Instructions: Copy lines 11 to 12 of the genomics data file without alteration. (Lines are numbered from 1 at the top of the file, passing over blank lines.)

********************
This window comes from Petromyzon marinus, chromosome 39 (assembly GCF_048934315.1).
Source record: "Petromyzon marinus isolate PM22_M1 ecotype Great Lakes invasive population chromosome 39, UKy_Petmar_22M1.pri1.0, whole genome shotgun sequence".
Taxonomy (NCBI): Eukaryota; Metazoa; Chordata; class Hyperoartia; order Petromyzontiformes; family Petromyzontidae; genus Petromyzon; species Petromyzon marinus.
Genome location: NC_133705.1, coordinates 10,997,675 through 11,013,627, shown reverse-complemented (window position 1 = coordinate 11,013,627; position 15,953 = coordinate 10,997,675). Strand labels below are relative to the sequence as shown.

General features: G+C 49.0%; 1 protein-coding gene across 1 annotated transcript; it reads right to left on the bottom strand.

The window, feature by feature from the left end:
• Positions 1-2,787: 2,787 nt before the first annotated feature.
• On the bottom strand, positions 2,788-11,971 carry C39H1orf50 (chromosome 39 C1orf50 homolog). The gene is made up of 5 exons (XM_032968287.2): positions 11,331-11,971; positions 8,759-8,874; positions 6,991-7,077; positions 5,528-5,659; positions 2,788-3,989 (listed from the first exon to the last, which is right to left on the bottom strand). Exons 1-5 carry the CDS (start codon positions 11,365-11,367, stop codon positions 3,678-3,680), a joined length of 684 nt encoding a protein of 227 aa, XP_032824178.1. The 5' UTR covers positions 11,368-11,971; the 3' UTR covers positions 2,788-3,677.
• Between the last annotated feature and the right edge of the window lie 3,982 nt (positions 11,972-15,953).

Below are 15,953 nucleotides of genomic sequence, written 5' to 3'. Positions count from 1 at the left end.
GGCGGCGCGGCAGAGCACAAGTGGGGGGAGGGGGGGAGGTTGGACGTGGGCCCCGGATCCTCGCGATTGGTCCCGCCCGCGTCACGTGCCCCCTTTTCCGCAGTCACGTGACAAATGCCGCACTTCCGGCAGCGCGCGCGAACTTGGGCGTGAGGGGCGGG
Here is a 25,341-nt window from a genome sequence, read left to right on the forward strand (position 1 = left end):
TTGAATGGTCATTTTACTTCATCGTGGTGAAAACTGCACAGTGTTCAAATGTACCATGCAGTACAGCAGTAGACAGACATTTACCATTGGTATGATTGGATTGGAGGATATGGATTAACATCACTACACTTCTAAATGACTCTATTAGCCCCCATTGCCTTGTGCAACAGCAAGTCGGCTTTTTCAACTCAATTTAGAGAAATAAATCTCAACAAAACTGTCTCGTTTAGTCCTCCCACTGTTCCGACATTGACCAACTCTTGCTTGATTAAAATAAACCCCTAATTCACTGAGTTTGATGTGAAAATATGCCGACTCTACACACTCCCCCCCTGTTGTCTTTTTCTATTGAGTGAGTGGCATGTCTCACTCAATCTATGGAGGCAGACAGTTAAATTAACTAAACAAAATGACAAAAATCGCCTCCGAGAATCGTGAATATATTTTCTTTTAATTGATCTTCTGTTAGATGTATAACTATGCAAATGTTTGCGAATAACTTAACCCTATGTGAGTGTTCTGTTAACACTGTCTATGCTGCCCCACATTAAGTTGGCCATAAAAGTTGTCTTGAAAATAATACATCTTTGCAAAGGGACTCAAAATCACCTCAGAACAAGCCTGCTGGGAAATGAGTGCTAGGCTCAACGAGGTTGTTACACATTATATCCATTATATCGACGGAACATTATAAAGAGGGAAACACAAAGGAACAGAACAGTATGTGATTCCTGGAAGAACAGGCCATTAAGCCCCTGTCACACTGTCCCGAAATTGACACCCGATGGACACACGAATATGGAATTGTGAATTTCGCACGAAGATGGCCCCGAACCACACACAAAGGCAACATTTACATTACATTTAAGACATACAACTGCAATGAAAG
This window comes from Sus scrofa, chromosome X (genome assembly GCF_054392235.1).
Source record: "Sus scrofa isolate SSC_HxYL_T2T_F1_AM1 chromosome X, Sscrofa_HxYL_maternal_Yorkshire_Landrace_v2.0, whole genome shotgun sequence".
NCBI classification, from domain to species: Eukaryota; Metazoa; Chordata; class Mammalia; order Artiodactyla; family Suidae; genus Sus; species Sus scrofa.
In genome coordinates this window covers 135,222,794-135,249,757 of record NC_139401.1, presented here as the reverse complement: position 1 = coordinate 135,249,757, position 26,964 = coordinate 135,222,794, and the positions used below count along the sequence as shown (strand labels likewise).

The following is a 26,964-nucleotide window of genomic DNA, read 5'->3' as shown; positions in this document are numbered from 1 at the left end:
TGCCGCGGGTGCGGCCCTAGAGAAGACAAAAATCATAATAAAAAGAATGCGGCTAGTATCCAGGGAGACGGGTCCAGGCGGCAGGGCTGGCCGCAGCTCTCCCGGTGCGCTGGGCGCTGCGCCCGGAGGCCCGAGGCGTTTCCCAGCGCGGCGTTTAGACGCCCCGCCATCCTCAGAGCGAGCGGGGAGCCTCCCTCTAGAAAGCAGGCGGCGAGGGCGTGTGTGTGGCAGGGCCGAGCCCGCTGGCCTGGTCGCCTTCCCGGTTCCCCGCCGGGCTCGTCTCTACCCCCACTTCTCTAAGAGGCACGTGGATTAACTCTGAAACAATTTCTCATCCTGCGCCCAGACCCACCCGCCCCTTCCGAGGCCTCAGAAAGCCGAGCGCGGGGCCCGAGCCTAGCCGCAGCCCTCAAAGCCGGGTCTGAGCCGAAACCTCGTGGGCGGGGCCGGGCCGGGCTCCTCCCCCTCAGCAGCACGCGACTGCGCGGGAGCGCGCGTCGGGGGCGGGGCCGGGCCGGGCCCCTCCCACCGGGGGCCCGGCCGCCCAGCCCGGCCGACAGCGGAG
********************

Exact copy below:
GGCGGCGCGGCAGAGCACAAGTGGGGGGAGGGGGGGAGGTTGGACGTGGGCCCCGGATCCTCGCGATTGGTCCCGCCCGCGTCACGTGCCCCCTTTTCCGCAGTCACGTGACAAATGCCGCACTTCCGGCAGCGCGCGCGAACTTGGGCGTGAGGGGCGGG
Here is a 25,341-nt window from a genome sequence, read left to right on the forward strand (position 1 = left end):